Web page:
January 26, 2012 Vol. 22, No. 27


Obituary: Professor Paul Goodman Remembered  

Paul S. Goodman, a world-renowned organizational psychologist, researcher, teacher, author and filmmaker, died at his home Jan. 24 after suffering a stroke earlier this month. He was 74.

Goodman, the Richard M. Cyert Professor of Organizational Psychology at the Tepper School of Business, was a faculty member at CMU for 40 years.

In an email to the university community, Provost and Executive Vice President Mark Kamlet said Goodman, more than anyone else, was a "tireless advocate of the university's international agendas," and said he played "a central role in developing key strategic partnerships for CMU in Latin and South America, Asia, Israel and South Africa."

Goodman is survived by his wife, University Professor Denise Rousseau, three daughters and two sons.

Read more about Goodman. 


Scientists Hopeful of Stopping Deadly Bacteria  

There's no treatment for the deadly bacteria Shiga toxin that has killed more than 1 million people worldwide. But now there's hope.

New results published in the Jan. 20 issue of Science by CMU biologists Adam Linstedt and Somshuvra Mukhopadhyay show that manganese completely protects against Shiga toxicosis in animal models. Produced by certain bacteria, including Shigella and some strains of E. coli, Shiga toxin can cause symptoms ranging from mild intestinal disease to kidney failure.

The findings could pave the way for future research aimed at creating an inexpensive treatment for infections caused by bacteria that produce the lethal Shiga toxin.


CAS To Explore Role of New Media   

The Center for the Arts in Society (CAS) is launching a new initiative to explore the role that new media - digital, networked, computer-mediated and social media - now play in social life, cultural politics and political mobilizations.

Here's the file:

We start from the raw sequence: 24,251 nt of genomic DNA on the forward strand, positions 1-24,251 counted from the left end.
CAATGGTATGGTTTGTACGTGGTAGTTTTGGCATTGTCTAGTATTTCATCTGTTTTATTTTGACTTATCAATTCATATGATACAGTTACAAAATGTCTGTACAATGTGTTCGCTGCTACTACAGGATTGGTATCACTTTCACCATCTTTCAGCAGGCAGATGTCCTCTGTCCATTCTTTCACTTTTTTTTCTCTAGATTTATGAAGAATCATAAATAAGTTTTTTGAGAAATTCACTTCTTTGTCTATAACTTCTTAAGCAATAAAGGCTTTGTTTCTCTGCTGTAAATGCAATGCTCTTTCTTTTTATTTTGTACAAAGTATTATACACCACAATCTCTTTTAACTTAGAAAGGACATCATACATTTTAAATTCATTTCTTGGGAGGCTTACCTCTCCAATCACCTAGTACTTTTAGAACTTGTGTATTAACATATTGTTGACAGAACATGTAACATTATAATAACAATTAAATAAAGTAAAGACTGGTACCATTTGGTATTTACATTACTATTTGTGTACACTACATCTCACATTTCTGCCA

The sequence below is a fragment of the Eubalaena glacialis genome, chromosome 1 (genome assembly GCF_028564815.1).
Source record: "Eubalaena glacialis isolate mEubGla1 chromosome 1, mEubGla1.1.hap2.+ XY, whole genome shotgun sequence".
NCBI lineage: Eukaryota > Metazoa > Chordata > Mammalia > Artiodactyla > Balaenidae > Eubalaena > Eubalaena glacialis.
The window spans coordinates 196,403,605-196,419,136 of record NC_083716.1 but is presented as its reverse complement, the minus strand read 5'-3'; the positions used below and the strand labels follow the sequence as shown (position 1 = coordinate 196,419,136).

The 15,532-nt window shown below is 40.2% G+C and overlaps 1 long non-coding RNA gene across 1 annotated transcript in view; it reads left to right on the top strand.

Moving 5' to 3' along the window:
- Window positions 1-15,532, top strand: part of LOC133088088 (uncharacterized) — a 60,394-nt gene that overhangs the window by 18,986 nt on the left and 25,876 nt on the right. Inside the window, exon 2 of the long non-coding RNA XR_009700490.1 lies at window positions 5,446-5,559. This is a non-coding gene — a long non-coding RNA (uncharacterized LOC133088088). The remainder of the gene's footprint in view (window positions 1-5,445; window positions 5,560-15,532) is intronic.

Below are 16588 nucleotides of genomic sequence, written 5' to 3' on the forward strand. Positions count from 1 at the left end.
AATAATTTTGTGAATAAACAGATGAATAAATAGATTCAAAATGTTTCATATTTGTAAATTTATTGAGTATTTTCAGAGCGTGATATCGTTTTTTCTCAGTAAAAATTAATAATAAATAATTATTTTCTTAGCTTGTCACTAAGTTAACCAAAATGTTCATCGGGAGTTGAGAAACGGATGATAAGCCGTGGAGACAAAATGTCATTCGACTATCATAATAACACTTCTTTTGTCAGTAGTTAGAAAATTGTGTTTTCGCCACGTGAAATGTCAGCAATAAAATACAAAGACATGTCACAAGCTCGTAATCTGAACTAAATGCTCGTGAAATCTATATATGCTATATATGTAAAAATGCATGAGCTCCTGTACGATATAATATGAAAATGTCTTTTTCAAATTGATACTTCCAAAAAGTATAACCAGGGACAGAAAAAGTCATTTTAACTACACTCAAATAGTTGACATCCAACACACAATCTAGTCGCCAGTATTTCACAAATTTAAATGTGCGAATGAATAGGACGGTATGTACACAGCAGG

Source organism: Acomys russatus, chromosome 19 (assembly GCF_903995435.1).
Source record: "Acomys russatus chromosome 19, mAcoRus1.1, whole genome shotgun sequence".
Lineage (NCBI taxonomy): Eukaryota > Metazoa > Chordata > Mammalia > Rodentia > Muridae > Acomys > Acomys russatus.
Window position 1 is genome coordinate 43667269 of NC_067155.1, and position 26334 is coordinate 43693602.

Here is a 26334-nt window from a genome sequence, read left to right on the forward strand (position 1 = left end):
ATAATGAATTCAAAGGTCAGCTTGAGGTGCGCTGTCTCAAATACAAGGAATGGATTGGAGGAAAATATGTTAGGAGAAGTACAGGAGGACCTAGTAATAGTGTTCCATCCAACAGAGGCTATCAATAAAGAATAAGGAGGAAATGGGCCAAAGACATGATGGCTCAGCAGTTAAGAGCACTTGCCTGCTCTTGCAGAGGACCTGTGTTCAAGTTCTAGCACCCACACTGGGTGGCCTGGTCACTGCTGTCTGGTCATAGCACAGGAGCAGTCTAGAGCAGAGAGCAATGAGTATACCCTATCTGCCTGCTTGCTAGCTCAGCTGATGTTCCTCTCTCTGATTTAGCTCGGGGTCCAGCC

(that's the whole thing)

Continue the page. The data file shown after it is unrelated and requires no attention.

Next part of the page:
"The media initiative is an attempt to draw together CMU faculty who focus on media - whether they are 'old' or 'new' - and support projects that use the rubric of media as a vehicle to foster new, productive collaborations between artists and humanistic scholars," said Paul Eiss, CAS director.


Spearheading the initiative are Art Professor James Duesing and Associate English Professor Kathy M. Newman.  


Read the full story. 


Dramats Perform Original Works in "Playground"   

The School of Drama will present its ninth annual "Playground: A Festival of Independent Student Work" in and around the Purnell Center for the Arts Thursday through Saturday, Feb. 2-4, when students will produce and present more than 60 original works in three days.

The festival opens at 6 p.m., Feb. 2 with musical performances, new plays, lighting and art installations, murals, multimedia projects and other dramatic presentations in the Purnell Center lobby.


Read the full story. 


CMU, Kenya To Credential Software Developers

Kenya FlagComputer scientists at Carnegie Mellon are working with the Kenya Information and Communication Technology (ICT) Board to create a credentialing examination to help employers identify software developers with the skills necessary to step into jobs immediately.


Just as airline pilots earn their professional credentials by demonstrating on-the-job skills, the new Software Developer Certification exam will be an authentic exam, requiring people taking it to perform the kind of tasks encountered in an actual work environment. 


The exam initially will be implemented in Kenya, but is intended to become an international benchmark for use by employers worldwide.


Read the full story.  

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Calendar Highlights

Jan. 31

Feb. 1

Feb. 7

Feb. 10

Read about these events and more.  


 Personal Mention 
 This issue features:  

Nadine Aubry Christopher Bettinger Edmund Clarke
Charles Kennedy
Philip LeDuc
Roy Beebe
Shushan Klein
Jeremy Ficca
Heather Steffen and Yun (Helen) Zhao 
News Briefs
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